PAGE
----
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Dae Hee Kwak, University of Michigan
Published: 12 March 2018

(THE CONVERSATION) Participating in a March Madness bracket office pool this year? Don’t rely too much on experts’ picks or overestimate your chance of winning.

And if you’re feeling confident about your bracket, you should know that just the act of trying to predict the winner of each of the 63 games is enough to boost your confidence you’ll come out on top.

In one study, we gave empty brackets to 81 college students. Half of them were specifically asked to fill out the bracket; the other half were given the bracket but not asked to fill it out. They all were asked to project their winning probabilities – if they had completed the bracket, how good they thought it was, and if they hadn’t, how good they could have made it if they had tried.

When we adjusted for participants’ past bracket experience and basketball knowledge, we found that people who filled out a bracket showed greater confidence in winning than those who did not make any selections.

Simply putting some effort into making picks increased their belief in having a good chance of winning.


The Illusion of Control

bracket ncaaClick image to download the bracket sheetMy interviews with participants showed that filling out a bracket will also encourage consumers to watch more games with heightened levels of arousal and excitement. This is critical for television networks, and for sponsors who spend millions of dollars on rights and advertising. No wonder the NCAA, which strictly bans all forms of legal or illegal gambling on college sports, releases a free downloadable “Official Bracket” every year.

Feeling confident is a good thing, as I teach my young son all the time, but not when you are gambling. We often make biased judgments, believing correct picks are due to “skill” but chalking up losses to “bad luck.”

Such biasing judgments only reinforce the illusory perception of control over what is actually a random outcome.

Psychologists have found that “illusion of control” is prevalent when chance is involved and has been widely examined in trading, gambling and fantasy sports. Research has also found that illusory perception in winning is heightened when skill-relevant factors are involved, such as personal involvement, knowledge, competition and familiarity with the task.


Confidence Doesn’t Improve Accuracy, But Does Raise Betting Stakes

March Madness brackets provide ample opportunities for basketball mavens to believe that they can make accurate predictions – even though that may not be the case.

You make personal selections, rely on stats and expert knowledge, and usually compete with your office mates or friends, or even online with anonymous others (such as on ESPN). A second study, published alongside the first, showed this.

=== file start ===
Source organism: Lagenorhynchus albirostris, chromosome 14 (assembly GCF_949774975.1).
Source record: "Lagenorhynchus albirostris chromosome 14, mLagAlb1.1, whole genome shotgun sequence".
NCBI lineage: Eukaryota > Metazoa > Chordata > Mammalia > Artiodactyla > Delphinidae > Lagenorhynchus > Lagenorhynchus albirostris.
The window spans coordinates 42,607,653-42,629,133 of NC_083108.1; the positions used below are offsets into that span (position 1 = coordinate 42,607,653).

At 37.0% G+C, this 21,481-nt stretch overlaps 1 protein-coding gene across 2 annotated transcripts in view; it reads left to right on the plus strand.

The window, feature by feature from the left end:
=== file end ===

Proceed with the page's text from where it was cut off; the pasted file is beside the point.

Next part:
In 2011, we ran a mock tournament with real prizes (US$100 gift card) involving college basketball fans. We wanted to see if people who were more confident about their picks were actually more correct than their less confident peers. After all the participants made their selections, we asked how confident they were that they would be in the top 10 percent for overall bracket accuracy by the end of the tournament.

Based on their self-rating of confidence in winning, we grouped participants into high- and low-confidence sections and tracked their actual performance after three weeks of the tournament. Interestingly, we found no difference between these groups: that confidence had no effect on improving accuracy.

Moreover, the confident fans would have lost 2.56 times more money than the less confident group if they had actually been betting on their results. The members of the more confident group said they would wager an average of $22.95, while those who were less confident projected betting $8.85 on average.


Perfection is Impossible, Even With Expert Knowledge

In the same year, three basketball analysts from ESPN, CBS and Sports Illustrated made their Final Four predictions. Only one analyst correctly picked one school out of the four; when we compared the picks of so-called “experts” to the nonexperts in our study, we found neither was more successful.

So confidence in winning a pool does not necessarily mean that you will win some cash or free lunch from your colleague. Warren Buffett once announced he would give $1 billion to anyone who picked a perfect bracket.

No one ever came up with any brackets even near perfect, which shouldn’t be surprising. The chance for the perfect bracket is somewhere north of 1 in 120 billion (or maybe a couple trillion, or even a few quintillion). But we know for sure that people will still come back this year and fill out their brackets online, offline or on their smartphones.

While we found that overconfidence does not translate into winning, we did learn that it boosts enjoyment.

It is the excitement from overconfidence that brings people back to the bracket every year. Fill out a bracket and boost your confidence: that is perhaps all you need for enjoying watching the tournament with your colleagues and friends. Don’t get too serious, though. You might end up buying lunch for your office mate who picked his teams solely based on jersey colors.

This article was originally published on The Conversation. The Conversation is an independent and nonprofit source of news, analysis and commentary from academic experts.

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